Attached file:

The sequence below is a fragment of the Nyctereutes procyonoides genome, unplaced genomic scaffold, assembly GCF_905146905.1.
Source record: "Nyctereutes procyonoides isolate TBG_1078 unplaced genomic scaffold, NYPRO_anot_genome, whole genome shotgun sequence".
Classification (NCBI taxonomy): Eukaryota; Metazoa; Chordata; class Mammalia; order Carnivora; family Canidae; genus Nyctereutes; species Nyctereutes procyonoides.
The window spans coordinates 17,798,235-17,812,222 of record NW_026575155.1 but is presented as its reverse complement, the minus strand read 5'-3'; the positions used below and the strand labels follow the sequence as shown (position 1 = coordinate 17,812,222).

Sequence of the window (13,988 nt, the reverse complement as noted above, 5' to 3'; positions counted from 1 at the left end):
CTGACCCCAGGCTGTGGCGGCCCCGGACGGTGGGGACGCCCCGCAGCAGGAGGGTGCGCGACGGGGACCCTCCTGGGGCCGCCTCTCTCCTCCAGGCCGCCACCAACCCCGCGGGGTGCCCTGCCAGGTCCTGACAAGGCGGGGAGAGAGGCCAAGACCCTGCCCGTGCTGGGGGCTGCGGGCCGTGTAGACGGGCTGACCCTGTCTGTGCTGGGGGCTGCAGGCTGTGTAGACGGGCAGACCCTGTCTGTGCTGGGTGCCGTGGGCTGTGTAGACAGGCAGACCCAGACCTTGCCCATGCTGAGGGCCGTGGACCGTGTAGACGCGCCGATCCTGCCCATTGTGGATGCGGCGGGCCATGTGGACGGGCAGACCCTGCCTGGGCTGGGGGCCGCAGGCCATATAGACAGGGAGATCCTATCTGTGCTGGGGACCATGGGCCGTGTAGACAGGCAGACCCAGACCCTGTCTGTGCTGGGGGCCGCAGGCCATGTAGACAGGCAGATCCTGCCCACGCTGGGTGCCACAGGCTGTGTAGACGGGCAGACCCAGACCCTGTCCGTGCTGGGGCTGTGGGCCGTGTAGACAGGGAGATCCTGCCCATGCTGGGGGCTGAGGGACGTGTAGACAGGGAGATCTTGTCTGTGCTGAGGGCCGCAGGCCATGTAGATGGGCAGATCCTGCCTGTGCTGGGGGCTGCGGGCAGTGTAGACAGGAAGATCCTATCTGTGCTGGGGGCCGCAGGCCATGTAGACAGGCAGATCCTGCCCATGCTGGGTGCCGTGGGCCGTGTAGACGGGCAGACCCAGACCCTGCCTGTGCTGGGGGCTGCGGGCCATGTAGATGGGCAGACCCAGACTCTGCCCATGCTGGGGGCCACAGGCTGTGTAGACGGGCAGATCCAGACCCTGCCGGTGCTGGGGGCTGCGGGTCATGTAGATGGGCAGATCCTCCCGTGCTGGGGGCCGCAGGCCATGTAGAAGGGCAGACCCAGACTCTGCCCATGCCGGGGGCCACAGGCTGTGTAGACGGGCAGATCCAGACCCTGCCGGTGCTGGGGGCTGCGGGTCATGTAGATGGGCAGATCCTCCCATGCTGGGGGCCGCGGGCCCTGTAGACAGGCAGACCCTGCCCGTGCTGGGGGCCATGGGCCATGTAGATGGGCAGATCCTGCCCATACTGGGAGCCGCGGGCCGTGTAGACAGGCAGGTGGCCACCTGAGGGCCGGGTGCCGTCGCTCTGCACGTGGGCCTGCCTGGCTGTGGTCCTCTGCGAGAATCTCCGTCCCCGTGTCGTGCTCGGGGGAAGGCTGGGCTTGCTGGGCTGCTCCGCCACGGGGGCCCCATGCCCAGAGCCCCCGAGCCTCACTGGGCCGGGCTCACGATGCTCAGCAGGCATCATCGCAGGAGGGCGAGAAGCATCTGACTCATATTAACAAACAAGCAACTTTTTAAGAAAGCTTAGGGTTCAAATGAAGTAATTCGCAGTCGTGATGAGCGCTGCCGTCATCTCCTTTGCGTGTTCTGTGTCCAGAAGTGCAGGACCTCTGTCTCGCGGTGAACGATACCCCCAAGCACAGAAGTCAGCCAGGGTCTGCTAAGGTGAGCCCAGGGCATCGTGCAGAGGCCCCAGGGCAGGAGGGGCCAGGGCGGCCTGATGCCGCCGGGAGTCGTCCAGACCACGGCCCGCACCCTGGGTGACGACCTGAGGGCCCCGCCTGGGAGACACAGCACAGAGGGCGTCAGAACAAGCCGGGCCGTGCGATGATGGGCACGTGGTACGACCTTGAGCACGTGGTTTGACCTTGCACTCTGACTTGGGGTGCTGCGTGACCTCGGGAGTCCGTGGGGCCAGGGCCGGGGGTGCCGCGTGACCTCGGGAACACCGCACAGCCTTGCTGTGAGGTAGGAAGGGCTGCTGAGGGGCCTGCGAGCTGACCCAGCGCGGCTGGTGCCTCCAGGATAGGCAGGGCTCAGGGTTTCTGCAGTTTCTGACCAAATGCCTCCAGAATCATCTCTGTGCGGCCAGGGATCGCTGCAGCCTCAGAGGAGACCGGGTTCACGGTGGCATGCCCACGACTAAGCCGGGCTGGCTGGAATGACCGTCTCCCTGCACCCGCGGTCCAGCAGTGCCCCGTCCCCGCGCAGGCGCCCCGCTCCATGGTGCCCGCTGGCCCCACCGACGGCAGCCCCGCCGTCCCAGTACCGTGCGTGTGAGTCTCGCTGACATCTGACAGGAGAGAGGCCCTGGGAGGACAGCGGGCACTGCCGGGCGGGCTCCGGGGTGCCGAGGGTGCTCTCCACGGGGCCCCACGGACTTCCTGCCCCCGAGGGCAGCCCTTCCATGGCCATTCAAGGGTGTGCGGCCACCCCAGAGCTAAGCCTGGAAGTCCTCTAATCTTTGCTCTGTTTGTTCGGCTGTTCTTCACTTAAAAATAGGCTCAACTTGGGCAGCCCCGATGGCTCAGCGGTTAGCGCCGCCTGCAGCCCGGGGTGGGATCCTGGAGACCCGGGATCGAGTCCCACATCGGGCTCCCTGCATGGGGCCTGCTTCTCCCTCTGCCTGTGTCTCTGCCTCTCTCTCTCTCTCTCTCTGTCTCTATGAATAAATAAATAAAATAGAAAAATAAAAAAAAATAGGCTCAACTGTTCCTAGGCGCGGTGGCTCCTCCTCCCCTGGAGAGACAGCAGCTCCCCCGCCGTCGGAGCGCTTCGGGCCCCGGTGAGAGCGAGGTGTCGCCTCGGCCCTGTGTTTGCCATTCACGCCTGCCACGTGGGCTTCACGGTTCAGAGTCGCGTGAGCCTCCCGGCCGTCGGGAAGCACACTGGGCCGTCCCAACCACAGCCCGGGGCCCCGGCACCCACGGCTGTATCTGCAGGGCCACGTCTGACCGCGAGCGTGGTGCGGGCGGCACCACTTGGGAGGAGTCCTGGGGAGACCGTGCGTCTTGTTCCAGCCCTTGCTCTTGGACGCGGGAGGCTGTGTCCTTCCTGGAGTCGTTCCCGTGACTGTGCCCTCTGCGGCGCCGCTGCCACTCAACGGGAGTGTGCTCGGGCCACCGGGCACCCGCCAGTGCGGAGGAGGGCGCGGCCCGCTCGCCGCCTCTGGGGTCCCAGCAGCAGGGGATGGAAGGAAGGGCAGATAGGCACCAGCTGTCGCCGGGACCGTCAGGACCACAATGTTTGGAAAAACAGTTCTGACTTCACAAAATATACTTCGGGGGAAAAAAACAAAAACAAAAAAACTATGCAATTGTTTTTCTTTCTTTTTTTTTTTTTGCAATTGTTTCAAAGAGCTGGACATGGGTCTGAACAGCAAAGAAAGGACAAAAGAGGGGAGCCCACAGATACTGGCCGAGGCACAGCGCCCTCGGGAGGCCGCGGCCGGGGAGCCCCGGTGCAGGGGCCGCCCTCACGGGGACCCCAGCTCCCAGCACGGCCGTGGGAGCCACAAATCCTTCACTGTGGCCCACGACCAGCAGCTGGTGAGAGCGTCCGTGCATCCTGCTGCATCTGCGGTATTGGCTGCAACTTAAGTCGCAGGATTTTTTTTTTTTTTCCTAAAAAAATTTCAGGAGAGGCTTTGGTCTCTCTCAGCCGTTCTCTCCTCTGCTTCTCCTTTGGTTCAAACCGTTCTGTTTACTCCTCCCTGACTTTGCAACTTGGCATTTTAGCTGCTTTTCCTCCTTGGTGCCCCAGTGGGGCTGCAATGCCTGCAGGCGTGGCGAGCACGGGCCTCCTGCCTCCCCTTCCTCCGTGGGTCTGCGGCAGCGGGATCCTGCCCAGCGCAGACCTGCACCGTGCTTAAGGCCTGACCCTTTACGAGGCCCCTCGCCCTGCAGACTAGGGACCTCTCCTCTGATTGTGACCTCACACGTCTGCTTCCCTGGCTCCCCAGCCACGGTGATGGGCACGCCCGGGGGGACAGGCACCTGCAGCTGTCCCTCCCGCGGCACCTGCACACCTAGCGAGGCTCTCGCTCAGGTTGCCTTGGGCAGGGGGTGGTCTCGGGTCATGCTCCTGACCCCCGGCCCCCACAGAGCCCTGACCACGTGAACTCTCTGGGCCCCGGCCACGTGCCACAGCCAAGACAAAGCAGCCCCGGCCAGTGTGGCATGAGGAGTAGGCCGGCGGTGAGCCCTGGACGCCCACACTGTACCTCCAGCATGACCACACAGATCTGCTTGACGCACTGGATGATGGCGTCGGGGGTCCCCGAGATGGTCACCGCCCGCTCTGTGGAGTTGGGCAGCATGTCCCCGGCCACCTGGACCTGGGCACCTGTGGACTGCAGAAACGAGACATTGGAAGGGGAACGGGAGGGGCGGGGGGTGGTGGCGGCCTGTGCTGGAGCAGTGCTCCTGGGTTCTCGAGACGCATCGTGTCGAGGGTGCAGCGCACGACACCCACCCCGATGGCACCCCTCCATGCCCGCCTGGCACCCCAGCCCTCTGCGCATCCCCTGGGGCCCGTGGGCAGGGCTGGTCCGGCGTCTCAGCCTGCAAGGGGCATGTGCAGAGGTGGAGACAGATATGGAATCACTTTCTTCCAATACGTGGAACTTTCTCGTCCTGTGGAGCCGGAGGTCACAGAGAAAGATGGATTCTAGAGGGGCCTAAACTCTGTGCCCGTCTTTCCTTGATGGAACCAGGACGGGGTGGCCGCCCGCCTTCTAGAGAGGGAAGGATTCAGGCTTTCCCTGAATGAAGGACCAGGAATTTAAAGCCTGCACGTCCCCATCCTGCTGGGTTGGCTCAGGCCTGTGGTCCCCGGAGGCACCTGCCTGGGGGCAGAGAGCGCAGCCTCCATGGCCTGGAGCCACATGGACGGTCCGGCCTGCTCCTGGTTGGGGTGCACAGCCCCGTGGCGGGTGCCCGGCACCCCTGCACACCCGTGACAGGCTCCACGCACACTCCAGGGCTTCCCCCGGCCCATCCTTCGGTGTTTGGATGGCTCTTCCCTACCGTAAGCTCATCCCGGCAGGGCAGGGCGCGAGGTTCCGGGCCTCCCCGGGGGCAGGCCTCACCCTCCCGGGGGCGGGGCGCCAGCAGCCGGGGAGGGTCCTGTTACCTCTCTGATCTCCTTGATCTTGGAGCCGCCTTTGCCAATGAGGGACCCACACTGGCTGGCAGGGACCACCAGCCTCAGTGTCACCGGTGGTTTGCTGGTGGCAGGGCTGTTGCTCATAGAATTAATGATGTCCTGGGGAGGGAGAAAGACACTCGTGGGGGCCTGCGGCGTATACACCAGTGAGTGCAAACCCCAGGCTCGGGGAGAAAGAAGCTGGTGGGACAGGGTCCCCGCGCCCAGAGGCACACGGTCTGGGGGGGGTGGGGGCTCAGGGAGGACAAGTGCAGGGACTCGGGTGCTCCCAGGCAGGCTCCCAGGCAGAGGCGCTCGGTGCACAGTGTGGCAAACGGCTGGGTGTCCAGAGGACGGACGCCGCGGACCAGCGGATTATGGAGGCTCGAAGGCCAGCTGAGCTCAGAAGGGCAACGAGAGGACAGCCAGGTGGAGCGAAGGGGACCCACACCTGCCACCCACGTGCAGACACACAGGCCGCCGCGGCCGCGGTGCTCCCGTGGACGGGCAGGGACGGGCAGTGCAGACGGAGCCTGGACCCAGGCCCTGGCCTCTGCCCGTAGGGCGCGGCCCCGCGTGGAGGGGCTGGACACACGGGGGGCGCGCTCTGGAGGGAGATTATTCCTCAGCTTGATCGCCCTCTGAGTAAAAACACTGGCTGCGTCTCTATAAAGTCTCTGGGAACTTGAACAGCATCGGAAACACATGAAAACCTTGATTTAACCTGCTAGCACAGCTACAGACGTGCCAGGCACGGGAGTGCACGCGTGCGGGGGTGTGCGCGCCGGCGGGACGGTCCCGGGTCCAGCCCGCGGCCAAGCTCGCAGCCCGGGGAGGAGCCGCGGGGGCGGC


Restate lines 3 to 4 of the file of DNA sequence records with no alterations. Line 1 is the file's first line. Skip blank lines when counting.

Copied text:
Classification (NCBI taxonomy): Eukaryota; Metazoa; Chordata; class Mammalia; order Carnivora; family Canidae; genus Nyctereutes; species Nyctereutes procyonoides.
The window spans coordinates 17,798,235-17,812,222 of record NW_026575155.1 but is presented as its reverse complement, the minus strand read 5'-3'; the positions used below and the strand labels follow the sequence as shown (position 1 = coordinate 17,812,222).